RI (Research-Intensive) Faculty: typically tenure-track faculty positions (equivalent of the North American Assistant Professor, Associate Professor, and Professor positions) in PhD-granting institutions
TI (Teaching-Intensive) Faculty: typically full-time faculty positions in colleges or in institutions not granting PhDs, and teaching faculty at PhD-granting institutions
Term Faculty: faculty in term appointments (e.g. sessional lecturers, visiting assistant professors, etc.)
Sample Employers in Higher Education
University of British Columbia (10)
University of Manitoba (4)
Saskatchewan Polytechnic
University of Calgary
Western University (Ontario)
University of Calgary in Qatar
Jordan Univeristy of Science and Technology
Brandon University
University of Alberta
McGill University
Sample Employers Outside Higher Education
Fraser Health (2)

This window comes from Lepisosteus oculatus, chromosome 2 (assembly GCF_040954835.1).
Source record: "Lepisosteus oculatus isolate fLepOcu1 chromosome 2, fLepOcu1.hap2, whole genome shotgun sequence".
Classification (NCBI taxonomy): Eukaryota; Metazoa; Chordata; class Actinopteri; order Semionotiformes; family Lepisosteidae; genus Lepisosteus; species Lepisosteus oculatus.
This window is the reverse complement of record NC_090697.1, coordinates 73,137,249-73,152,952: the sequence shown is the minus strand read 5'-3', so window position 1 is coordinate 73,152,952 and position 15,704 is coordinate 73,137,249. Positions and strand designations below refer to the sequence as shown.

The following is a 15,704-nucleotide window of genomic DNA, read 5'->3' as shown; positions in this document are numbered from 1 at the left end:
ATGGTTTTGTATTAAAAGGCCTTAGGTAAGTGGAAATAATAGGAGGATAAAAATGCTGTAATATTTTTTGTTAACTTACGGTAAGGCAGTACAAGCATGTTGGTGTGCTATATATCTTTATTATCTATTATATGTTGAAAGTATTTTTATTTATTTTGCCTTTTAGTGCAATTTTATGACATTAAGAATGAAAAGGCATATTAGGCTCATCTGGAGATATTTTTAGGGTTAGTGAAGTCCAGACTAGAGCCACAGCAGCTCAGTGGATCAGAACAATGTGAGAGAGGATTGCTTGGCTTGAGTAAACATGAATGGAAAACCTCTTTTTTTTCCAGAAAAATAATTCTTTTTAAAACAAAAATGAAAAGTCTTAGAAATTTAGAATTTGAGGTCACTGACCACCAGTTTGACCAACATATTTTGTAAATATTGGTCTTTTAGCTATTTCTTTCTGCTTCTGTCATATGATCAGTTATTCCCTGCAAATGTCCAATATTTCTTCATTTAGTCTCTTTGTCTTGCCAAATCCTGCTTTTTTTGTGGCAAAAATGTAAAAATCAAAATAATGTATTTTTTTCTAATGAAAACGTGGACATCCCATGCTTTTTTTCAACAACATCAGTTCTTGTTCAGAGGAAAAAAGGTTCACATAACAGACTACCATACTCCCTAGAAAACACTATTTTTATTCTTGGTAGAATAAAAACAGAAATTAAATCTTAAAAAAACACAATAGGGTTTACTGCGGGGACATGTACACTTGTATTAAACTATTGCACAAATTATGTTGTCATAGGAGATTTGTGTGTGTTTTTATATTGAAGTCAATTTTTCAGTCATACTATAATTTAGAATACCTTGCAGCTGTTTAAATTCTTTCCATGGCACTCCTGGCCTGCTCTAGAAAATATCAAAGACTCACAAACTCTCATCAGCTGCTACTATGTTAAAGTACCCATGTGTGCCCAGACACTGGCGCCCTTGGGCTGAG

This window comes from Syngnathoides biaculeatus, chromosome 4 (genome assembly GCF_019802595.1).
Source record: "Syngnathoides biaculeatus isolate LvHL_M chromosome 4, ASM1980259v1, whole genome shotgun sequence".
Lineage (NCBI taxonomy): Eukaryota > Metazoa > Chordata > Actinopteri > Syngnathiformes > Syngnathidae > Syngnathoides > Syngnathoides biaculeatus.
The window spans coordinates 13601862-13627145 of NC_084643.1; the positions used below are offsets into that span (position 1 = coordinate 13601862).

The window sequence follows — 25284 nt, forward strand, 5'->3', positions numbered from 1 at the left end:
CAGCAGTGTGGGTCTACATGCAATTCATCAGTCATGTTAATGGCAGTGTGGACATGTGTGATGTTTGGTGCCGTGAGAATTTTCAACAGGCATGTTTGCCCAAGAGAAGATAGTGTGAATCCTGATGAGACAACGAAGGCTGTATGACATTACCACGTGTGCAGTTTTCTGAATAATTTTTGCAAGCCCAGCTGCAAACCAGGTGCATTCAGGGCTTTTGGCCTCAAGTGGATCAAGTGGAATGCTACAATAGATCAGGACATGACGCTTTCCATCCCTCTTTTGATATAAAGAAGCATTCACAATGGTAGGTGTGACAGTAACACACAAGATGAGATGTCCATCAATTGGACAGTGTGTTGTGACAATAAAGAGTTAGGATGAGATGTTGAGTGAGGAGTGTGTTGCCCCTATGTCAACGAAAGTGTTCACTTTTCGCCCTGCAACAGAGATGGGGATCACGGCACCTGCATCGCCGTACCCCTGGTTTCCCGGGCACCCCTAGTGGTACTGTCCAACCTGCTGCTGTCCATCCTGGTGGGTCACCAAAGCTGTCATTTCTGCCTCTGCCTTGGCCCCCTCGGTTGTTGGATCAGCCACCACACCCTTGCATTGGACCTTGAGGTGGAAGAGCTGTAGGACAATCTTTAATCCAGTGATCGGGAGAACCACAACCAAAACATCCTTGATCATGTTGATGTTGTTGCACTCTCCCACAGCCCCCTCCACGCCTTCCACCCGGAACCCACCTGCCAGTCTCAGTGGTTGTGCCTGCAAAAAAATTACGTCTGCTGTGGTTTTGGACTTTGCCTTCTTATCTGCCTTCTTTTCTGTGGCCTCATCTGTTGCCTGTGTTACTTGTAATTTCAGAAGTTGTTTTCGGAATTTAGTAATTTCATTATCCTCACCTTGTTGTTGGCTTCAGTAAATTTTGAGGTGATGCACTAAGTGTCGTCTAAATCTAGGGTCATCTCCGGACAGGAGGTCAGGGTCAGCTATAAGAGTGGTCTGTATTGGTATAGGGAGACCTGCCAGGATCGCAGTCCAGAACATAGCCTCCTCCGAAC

St. Paul's Hospital
Provincial Health Services Authority
Vancouver Coastal Health
Providence Health Care
Seabird Island Band
First Nations Health Authority
Vancouver Island Health Authority
Sample Job Titles Outside Higher Education
Nurse Practitioner (2)
Clinician Scientist, Clinical Nurse Specialist
Epidemiologist
Chief Nursing Officer
Research Liaison Officer
Director
Clinical Nurse Specialistist
Health Policy and Quality Officer
PhD Career Outcome Survey
You may view the full report on career outcomes of UBC PhD graduates on outcomes.grad.ubc.ca.
Disclaimer
These data represent historical employment information and do not guarantee future employment prospects for graduates of this program. They are for informational purposes only. Data were collected through either alumni surveys or internet research.
Career Options